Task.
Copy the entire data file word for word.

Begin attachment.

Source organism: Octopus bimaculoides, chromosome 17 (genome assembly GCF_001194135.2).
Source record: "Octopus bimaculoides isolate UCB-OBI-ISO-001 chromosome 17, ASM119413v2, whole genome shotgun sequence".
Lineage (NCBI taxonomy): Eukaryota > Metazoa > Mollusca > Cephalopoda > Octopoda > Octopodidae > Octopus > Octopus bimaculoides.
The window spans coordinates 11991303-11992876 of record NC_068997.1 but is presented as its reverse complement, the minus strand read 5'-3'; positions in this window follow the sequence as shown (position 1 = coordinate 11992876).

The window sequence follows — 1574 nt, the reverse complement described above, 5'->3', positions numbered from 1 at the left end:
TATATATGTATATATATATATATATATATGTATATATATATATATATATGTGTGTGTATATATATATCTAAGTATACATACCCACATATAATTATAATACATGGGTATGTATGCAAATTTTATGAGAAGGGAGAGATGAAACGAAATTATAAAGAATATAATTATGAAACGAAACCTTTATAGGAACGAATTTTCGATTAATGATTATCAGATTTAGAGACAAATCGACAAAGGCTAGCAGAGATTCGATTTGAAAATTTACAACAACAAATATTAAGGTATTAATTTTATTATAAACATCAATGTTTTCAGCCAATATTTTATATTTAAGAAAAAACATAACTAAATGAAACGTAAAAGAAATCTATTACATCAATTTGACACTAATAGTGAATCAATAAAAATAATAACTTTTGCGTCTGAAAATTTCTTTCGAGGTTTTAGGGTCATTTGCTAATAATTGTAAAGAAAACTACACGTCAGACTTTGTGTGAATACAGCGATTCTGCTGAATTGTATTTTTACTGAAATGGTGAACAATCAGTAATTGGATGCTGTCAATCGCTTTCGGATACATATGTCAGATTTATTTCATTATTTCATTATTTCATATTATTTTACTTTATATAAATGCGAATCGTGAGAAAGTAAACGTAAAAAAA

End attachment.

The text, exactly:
Source organism: Octopus bimaculoides, chromosome 17 (genome assembly GCF_001194135.2).
Source record: "Octopus bimaculoides isolate UCB-OBI-ISO-001 chromosome 17, ASM119413v2, whole genome shotgun sequence".
Lineage (NCBI taxonomy): Eukaryota > Metazoa > Mollusca > Cephalopoda > Octopoda > Octopodidae > Octopus > Octopus bimaculoides.
The window spans coordinates 11991303-11992876 of record NC_068997.1 but is presented as its reverse complement, the minus strand read 5'-3'; positions in this window follow the sequence as shown (position 1 = coordinate 11992876).

The window sequence follows — 1574 nt, the reverse complement described above, 5'->3', positions numbered from 1 at the left end:
TATATATGTATATATATATATATATATATGTATATATATATATATATATGTGTGTGTATATATATATCTAAGTATACATACCCACATATAATTATAATACATGGGTATGTATGCAAATTTTATGAGAAGGGAGAGATGAAACGAAATTATAAAGAATATAATTATGAAACGAAACCTTTATAGGAACGAATTTTCGATTAATGATTATCAGATTTAGAGACAAATCGACAAAGGCTAGCAGAGATTCGATTTGAAAATTTACAACAACAAATATTAAGGTATTAATTTTATTATAAACATCAATGTTTTCAGCCAATATTTTATATTTAAGAAAAAACATAACTAAATGAAACGTAAAAGAAATCTATTACATCAATTTGACACTAATAGTGAATCAATAAAAATAATAACTTTTGCGTCTGAAAATTTCTTTCGAGGTTTTAGGGTCATTTGCTAATAATTGTAAAGAAAACTACACGTCAGACTTTGTGTGAATACAGCGATTCTGCTGAATTGTATTTTTACTGAAATGGTGAACAATCAGTAATTGGATGCTGTCAATCGCTTTCGGATACATATGTCAGATTTATTTCATTATTTCATTATTTCATATTATTTTACTTTATATAAATGCGAATCGTGAGAAAGTAAACGTAAAAAAA